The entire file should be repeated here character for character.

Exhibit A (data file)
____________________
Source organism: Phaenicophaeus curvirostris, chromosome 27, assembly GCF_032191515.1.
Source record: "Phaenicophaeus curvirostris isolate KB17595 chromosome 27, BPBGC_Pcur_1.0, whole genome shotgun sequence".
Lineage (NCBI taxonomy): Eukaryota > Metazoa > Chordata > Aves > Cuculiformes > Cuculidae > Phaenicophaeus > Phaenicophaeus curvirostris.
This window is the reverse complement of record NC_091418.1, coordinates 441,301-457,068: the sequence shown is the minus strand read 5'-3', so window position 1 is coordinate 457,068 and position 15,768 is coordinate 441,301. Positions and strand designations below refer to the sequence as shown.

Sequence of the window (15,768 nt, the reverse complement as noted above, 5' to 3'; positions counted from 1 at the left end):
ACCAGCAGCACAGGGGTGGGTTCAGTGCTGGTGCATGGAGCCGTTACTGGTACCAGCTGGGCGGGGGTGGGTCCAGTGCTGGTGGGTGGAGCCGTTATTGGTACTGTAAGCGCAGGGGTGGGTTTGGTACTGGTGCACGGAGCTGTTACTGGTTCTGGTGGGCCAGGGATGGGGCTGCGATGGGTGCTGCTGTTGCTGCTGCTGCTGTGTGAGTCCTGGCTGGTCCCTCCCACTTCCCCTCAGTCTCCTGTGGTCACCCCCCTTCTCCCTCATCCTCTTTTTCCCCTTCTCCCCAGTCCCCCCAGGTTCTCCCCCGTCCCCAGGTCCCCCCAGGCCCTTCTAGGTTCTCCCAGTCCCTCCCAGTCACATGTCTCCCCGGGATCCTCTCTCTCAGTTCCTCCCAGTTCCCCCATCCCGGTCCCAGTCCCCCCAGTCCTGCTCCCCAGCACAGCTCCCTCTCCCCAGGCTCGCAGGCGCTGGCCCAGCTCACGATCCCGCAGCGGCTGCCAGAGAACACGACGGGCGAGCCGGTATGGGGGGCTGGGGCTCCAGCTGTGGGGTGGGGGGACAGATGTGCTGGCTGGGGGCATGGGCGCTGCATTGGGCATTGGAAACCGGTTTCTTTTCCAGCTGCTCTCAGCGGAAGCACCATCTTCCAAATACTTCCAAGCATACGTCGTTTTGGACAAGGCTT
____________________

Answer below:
Source organism: Phaenicophaeus curvirostris, chromosome 27, assembly GCF_032191515.1.
Source record: "Phaenicophaeus curvirostris isolate KB17595 chromosome 27, BPBGC_Pcur_1.0, whole genome shotgun sequence".
Lineage (NCBI taxonomy): Eukaryota > Metazoa > Chordata > Aves > Cuculiformes > Cuculidae > Phaenicophaeus > Phaenicophaeus curvirostris.
This window is the reverse complement of record NC_091418.1, coordinates 441,301-457,068: the sequence shown is the minus strand read 5'-3', so window position 1 is coordinate 457,068 and position 15,768 is coordinate 441,301. Positions and strand designations below refer to the sequence as shown.

Sequence of the window (15,768 nt, the reverse complement as noted above, 5' to 3'; positions counted from 1 at the left end):
ACCAGCAGCACAGGGGTGGGTTCAGTGCTGGTGCATGGAGCCGTTACTGGTACCAGCTGGGCGGGGGTGGGTCCAGTGCTGGTGGGTGGAGCCGTTATTGGTACTGTAAGCGCAGGGGTGGGTTTGGTACTGGTGCACGGAGCTGTTACTGGTTCTGGTGGGCCAGGGATGGGGCTGCGATGGGTGCTGCTGTTGCTGCTGCTGCTGTGTGAGTCCTGGCTGGTCCCTCCCACTTCCCCTCAGTCTCCTGTGGTCACCCCCCTTCTCCCTCATCCTCTTTTTCCCCTTCTCCCCAGTCCCCCCAGGTTCTCCCCCGTCCCCAGGTCCCCCCAGGCCCTTCTAGGTTCTCCCAGTCCCTCCCAGTCACATGTCTCCCCGGGATCCTCTCTCTCAGTTCCTCCCAGTTCCCCCATCCCGGTCCCAGTCCCCCCAGTCCTGCTCCCCAGCACAGCTCCCTCTCCCCAGGCTCGCAGGCGCTGGCCCAGCTCACGATCCCGCAGCGGCTGCCAGAGAACACGACGGGCGAGCCGGTATGGGGGGCTGGGGCTCCAGCTGTGGGGTGGGGGGACAGATGTGCTGGCTGGGGGCATGGGCGCTGCATTGGGCATTGGAAACCGGTTTCTTTTCCAGCTGCTCTCAGCGGAAGCACCATCTTCCAAATACTTCCAAGCATACGTCGTTTTGGACAAGGCTT